YoungestGirl had been to nursery before. But she had taken the summer off, and today, she started properly at her new nursery, which is based at EldestGirl’s school. Where EldestGirl is largely self-contained, YoungestGirl is – ahem – expressive with her emotions. She cried every day we took her to her old nursery (and then had a grand old time whilst she was there). She cried at her settling in sessions at her new nursery.
We prepared ourselves for her tears.
And we were pleasantly surprised. This morning, she trotted into her new classroom, looking a bit apprehensive, but no visible wobbly chin. When we picked her up this afternoon, she’d had a lovely day and hadn’t cried at all. Result! So we thought. My moment of smugness was fleeting.
Three steps out of nursery, the following conversation ensued.
YoungestGirl: I don’t want to go home. I stay and play.
Me: We have to go home now, sweetie. Nursery is closing. We can come back tomorrow.
YoungestGirl: No. I not go home. I stay here and play. I NOT GO HOME.
Me: (embarrassedly to other parents) Always a lovely boost to your self-esteem when they’d rather stay at nursery, ha ha ha.
YoungestGirl: (loudly) I never go home, never never never. You go. I SEE YOU NEVER. SEE YOU NEVER.
She crossed her arms, stuck out her lower lip and refused to take another step. TheBloke (TM) was unfortunately too far ahead with EldestGirl by this point for me to get his attention, and had taken the buggy with him, as we thought YoungestGirl would rather walk.
She would not rather walk. She stood stock still in the middle of the pavement, in everyone’s way, shouting loudly, “See you never! See you never. BYE BYE SEE YOU NEVER.” Other parents gave me looks. I knew the look well, because I have carefully practised that look myself for other parents whose children are misbehaving.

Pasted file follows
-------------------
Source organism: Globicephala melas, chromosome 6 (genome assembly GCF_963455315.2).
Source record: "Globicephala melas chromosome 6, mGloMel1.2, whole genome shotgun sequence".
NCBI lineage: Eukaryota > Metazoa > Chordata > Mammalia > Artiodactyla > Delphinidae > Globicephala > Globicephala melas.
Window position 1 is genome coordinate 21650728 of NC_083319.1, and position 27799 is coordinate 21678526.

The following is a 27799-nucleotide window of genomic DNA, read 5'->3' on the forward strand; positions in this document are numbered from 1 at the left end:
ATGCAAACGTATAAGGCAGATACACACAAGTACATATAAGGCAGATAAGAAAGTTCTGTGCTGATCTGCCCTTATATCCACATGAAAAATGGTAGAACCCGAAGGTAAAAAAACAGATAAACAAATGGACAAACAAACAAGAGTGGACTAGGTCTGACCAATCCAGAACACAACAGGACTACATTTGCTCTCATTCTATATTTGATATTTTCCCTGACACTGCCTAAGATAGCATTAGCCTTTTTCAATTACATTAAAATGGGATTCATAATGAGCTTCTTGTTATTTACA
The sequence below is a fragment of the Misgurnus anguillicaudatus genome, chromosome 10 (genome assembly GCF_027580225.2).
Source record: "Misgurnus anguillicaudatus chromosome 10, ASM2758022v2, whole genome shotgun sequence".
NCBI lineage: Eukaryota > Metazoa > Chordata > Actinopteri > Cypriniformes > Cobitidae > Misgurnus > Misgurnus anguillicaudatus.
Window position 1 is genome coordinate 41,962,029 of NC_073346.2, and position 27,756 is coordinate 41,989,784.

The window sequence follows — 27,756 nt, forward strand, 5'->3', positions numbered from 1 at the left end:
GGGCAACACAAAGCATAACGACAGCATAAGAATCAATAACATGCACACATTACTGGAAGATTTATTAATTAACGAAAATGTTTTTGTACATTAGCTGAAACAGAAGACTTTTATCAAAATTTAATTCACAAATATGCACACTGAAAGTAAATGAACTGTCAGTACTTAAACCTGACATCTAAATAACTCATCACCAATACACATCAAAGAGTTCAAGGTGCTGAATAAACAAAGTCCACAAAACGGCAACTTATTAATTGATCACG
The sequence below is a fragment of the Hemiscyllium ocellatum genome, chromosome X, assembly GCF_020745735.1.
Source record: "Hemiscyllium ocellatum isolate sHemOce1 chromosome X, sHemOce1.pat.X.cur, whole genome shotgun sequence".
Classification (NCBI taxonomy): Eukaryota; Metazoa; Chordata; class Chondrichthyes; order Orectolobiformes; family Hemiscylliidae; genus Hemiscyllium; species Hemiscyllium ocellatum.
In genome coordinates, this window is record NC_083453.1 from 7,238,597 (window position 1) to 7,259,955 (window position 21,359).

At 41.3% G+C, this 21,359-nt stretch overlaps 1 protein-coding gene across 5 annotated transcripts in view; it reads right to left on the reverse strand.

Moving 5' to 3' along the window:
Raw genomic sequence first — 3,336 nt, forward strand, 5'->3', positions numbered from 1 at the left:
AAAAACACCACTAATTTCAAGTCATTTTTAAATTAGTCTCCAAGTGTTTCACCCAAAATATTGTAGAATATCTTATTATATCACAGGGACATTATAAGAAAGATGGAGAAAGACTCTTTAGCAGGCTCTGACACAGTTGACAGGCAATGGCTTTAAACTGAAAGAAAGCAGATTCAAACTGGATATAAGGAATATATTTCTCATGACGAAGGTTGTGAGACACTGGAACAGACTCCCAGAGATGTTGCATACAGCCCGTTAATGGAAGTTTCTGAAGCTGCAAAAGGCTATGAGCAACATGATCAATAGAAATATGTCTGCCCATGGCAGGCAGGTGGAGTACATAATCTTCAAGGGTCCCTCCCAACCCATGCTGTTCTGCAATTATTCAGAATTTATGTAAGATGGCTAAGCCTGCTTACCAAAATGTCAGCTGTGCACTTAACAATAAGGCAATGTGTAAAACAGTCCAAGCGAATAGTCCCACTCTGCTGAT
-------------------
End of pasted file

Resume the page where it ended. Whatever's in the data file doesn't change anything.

After bribing (“I have a lovely treat at home for you!”), persuading (“such a big girl like you should be able to walk nicely!”) and finally threatening (“If you don’t start walking right now, I’m going to pick you up and carry you like a baby”), I did for once follow through with my threat and pick her up and carry her across the road.
She – predictably – screamed and – less predictably – tried to bite me.
Ladies and gentlemen, on YoungestGirl’s first day at nursery, I was that parent. I was carrying a horizontal, screaming, biting toddler, whilst everyone else judged silently. I suspect at least three people thought I might be abducting her, and I wouldn’t be at all surprised if the safeguarding leads at the school receive worrying reports about me tomorrow morning.
Worst of all, it wasn’t even because she missed us so much, it was because she didn’t want to come home.
I think I might write that parenting manual any day now.